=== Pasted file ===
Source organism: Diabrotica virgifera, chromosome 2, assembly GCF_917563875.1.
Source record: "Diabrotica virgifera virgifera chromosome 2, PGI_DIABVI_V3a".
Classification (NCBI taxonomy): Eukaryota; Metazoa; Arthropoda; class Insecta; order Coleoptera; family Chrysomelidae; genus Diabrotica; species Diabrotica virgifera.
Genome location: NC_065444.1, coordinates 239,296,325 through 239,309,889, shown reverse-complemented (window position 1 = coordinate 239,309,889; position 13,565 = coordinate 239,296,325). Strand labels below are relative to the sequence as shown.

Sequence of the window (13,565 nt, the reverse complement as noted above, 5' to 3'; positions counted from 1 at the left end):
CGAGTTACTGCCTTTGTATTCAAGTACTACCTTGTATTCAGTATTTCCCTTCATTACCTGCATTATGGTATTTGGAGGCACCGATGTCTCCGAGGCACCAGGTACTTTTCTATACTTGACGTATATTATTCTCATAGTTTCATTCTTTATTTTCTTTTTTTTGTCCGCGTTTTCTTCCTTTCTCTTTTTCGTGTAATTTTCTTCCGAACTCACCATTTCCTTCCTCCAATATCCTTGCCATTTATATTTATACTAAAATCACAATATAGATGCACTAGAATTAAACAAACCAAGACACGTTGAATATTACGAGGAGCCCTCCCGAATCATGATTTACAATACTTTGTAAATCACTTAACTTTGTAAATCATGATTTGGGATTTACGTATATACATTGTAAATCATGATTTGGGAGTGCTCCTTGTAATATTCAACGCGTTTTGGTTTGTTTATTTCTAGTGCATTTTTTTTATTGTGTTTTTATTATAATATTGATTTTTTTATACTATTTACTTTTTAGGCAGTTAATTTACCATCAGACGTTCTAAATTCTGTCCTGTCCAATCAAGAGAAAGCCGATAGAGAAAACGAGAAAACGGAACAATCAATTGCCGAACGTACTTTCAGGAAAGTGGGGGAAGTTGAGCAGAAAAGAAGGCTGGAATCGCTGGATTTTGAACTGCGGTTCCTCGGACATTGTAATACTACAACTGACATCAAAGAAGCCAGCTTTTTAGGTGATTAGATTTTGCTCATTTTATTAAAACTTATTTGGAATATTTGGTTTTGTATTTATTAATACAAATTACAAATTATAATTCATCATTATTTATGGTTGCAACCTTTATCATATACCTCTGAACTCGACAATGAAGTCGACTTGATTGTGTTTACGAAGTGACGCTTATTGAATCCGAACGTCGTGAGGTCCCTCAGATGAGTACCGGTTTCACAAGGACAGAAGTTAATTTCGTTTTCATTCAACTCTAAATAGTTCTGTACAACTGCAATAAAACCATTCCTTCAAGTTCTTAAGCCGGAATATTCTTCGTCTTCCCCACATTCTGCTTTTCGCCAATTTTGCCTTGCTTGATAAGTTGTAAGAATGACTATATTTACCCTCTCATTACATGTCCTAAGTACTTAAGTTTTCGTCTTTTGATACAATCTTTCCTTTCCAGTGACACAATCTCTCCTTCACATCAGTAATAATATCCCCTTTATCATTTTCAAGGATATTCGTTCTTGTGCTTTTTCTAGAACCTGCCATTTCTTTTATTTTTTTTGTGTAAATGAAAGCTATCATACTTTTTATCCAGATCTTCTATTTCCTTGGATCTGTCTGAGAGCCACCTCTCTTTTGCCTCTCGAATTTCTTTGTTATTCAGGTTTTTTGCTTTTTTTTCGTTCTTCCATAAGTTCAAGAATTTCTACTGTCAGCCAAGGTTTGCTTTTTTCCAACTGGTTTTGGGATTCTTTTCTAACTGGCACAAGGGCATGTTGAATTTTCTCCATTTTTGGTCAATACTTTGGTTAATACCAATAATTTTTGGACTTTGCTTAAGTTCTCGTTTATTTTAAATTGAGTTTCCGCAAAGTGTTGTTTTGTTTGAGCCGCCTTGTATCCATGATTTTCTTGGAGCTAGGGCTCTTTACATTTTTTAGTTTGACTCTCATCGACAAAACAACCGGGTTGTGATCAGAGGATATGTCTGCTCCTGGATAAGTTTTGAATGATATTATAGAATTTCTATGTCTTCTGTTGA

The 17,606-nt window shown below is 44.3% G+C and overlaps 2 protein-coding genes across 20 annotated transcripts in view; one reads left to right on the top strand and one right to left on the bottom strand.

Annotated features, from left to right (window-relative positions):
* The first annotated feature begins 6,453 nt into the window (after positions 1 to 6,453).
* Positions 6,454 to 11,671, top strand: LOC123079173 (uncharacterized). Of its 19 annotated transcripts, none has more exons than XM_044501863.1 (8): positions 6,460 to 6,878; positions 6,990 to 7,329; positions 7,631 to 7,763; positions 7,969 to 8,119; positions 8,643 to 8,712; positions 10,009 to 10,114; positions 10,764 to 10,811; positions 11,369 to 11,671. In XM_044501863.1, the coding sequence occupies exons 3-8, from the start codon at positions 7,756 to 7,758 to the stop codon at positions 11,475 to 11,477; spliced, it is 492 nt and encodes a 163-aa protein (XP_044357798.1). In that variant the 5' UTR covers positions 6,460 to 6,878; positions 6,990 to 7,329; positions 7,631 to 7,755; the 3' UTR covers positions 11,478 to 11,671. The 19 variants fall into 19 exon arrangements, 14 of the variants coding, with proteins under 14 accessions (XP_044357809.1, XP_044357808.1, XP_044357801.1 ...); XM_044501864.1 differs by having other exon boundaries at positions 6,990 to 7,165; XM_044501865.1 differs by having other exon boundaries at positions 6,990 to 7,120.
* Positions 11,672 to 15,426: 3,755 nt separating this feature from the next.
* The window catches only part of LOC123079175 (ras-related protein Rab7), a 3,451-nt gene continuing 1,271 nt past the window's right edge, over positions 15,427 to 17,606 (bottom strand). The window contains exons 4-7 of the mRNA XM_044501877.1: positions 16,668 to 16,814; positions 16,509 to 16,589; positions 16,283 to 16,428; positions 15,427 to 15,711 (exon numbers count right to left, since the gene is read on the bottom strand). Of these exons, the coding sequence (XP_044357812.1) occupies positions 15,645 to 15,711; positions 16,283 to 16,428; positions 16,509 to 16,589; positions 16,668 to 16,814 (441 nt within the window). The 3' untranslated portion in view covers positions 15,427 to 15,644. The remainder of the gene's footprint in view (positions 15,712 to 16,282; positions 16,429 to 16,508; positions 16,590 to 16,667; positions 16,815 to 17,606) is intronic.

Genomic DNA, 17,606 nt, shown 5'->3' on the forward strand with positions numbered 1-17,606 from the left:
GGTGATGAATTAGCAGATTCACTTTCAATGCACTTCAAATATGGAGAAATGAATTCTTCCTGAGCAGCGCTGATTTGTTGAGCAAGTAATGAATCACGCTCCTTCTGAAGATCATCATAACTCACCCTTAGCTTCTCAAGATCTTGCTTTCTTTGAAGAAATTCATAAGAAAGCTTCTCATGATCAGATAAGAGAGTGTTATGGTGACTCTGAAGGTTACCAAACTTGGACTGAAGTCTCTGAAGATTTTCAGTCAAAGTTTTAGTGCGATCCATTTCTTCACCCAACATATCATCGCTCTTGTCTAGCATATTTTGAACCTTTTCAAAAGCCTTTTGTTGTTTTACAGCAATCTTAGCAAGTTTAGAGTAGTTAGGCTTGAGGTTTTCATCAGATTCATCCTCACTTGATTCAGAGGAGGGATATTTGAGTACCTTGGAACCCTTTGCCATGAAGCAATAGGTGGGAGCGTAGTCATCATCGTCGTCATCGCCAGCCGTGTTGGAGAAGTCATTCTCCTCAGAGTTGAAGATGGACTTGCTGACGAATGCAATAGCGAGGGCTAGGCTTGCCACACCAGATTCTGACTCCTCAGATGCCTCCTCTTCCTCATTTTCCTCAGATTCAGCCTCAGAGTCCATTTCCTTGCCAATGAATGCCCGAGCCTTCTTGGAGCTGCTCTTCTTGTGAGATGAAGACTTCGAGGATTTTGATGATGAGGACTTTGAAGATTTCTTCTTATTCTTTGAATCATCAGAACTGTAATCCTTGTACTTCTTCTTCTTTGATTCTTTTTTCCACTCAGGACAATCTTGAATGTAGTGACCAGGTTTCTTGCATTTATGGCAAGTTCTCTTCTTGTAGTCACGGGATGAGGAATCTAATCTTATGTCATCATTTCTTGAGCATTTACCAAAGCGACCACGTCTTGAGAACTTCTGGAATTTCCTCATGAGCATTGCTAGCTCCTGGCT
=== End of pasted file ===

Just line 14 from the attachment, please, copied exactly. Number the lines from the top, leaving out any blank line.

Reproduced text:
GGTGATGAATTAGCAGATTCACTTTCAATGCACTTCAAATATGGAGAAATGAATTCTTCCTGAGCAGCGCTGATTTGTTGAGCAAGTAATGAATCACGCTCCTTCTGAAGATCATCATAACTCACCCTTAGCTTCTCAAGATCTTGCTTTCTTTGAAGAAATTCATAAGAAAGCTTCTCATGATCAGATAAGAGAGTGTTATGGTGACTCTGAAGGTTACCAAACTTGGACTGAAGTCTCTGAAGATTTTCAGTCAAAGTTTTAGTGCGATCCATTTCTTCACCCAACATATCATCGCTCTTGTCTAGCATATTTTGAACCTTTTCAAAAGCCTTTTGTTGTTTTACAGCAATCTTAGCAAGTTTAGAGTAGTTAGGCTTGAGGTTTTCATCAGATTCATCCTCACTTGATTCAGAGGAGGGATATTTGAGTACCTTGGAACCCTTTGCCATGAAGCAATAGGTGGGAGCGTAGTCATCATCGTCGTCATCGCCAGCCGTGTTGGAGAAGTCATTCTCCTCAGAGTTGAAGATGGACTTGCTGACGAATGCAATAGCGAGGGCTAGGCTTGCCACACCAGATTCTGACTCCTCAGATGCCTCCTCTTCCTCATTTTCCTCAGATTCAGCCTCAGAGTCCATTTCCTTGCCAATGAATGCCCGAGCCTTCTTGGAGCTGCTCTTCTTGTGAGATGAAGACTTCGAGGATTTTGATGATGAGGACTTTGAAGATTTCTTCTTATTCTTTGAATCATCAGAACTGTAATCCTTGTACTTCTTCTTCTTTGATTCTTTTTTCCACTCAGGACAATCTTGAATGTAGTGACCAGGTTTCTTGCATTTATGGCAAGTTCTCTTCTTGTAGTCACGGGATGAGGAATCTAATCTTATGTCATCATTTCTTGAGCATTTACCAAAGCGACCACGTCTTGAGAACTTCTGGAATTTCCTCATGAGCATTGCTAGCTCCTGGCT